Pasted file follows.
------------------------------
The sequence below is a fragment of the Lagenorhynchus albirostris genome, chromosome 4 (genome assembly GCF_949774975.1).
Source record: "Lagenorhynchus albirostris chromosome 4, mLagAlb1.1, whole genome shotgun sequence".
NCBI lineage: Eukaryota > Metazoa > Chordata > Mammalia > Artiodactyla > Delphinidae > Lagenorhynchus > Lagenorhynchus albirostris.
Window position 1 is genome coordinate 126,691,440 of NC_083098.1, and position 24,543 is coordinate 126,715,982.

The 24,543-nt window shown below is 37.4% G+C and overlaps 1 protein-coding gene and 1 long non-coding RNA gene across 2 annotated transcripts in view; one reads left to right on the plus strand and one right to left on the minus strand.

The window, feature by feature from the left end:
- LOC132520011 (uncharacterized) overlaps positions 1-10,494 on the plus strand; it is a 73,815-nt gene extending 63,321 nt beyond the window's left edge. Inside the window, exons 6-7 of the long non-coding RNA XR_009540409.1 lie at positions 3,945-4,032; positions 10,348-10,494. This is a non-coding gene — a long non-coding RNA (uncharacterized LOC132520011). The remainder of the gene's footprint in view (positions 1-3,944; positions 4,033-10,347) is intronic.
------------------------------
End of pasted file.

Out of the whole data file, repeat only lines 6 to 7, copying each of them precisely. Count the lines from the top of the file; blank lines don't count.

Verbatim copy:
The window, feature by feature from the left end:
- LOC132520011 (uncharacterized) overlaps positions 1-10,494 on the plus strand; it is a 73,815-nt gene extending 63,321 nt beyond the window's left edge. Inside the window, exons 6-7 of the long non-coding RNA XR_009540409.1 lie at positions 3,945-4,032; positions 10,348-10,494. This is a non-coding gene — a long non-coding RNA (uncharacterized LOC132520011). The remainder of the gene's footprint in view (positions 1-3,944; positions 4,033-10,347) is intronic.